Macy’s has a history of Web3 interest, and just opened a metaverse hub. As one of the retailer’s NFT partners, can you share a sense of its interest in this space?
I think they seem really excited about the technology. Just the sheer fact of investing in a team to run the virtual parade and adopting all different types of Web3 technology [including an NFT collection and a Discord channel] and integrating them into their current business model speaks to how they’re open to experimentation.
There are tons of opportunities [in Web3], especially when it comes to customizing and marrying digital identity with a traditional business model, like selling the physical aspect of things.
Cool Cats is now the latest NFT-native brand to sell plush toys in major stores, following VeeFriends and Pudgy Penguins. Why is physical merchandising so important?
I see it as a proof of concept. We’ve already seen that the branding works, the characters work, so now we’re setting our sights on scaling our brand into a household name. And the only way we can do so is by growing our audience.
We can grow our audience in a few ways. We have our social presence that we’re focusing on, we’re building longer-form content, but one of the more powerful ways is partnering with established partners in this space and creating physical items that everyday consumers can see and interact with. A partnership with Macy’s, like this one, is just a way to launch our brand in front of more eyeballs that wouldn’t otherwise get to know us.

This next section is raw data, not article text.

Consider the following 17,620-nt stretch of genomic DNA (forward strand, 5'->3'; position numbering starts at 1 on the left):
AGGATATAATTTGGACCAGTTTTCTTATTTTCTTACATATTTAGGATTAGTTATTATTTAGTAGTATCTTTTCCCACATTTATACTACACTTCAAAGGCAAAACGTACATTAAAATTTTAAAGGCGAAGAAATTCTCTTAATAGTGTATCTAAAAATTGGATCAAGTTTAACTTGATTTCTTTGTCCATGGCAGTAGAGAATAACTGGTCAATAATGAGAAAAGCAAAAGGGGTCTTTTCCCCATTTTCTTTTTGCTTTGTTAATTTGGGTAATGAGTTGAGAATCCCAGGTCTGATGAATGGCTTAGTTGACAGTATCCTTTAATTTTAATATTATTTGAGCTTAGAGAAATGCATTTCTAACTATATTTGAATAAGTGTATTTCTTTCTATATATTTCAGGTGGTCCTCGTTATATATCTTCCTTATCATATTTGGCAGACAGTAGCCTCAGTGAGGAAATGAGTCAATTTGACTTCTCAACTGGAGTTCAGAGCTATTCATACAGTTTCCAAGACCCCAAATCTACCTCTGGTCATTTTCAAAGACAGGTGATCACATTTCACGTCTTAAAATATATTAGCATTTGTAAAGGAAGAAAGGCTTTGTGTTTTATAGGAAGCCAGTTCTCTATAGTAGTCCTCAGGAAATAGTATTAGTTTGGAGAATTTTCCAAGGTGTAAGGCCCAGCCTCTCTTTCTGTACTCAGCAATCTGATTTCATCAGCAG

And a big-box presence just in time for the holidays doesn’t hurt either, does it?
Definitely. We’re looking at the next four to six weeks as a huge build-up towards the holidays, with the parade moment itself, as well as a marketing campaign that leads up to the parade.
The campaign’s storyline is that Blue Cat and Chugs [two Cool Cat characters] have been separated in New York and the two of them do all sorts of wacky things to find each other. So we’ll have physical “missing cat” posters that we’re going to put up around the city. We’ll have a series of animated shorts that follow the same storyline. We're working with a set of influencers to drive participation in a photo contest that’s going to launch on the day of parade, and we’ll be offering a $10,000 cash prize for whoever takes the most creative picture of the balloon on the day of the parade and shares it on Instagram.
And then, following the parade, we’ll also have new merch and new items and new content that we're going to put out across all of our channels to offer a secondary touch point to all of these new eyeballs that we’re onboarding.
What kind of audience response are you hoping to drive through the Cool Cats balloon?
We want people to be able to recognize the balloon when they see us and be like, ‘Oh, it’s the Cool Cat character’—hence us launching this campaign a few weeks leading up to the parade.
But on the flip side, we feel really confident about the balloon design, and that it will prompt people to Google us when they see our balloon. So we also want the balloon to be a moment of brand discovery. We’ll have all the content ready on our website and we’ll have our social channels lined up to onboard people the moment they look us up.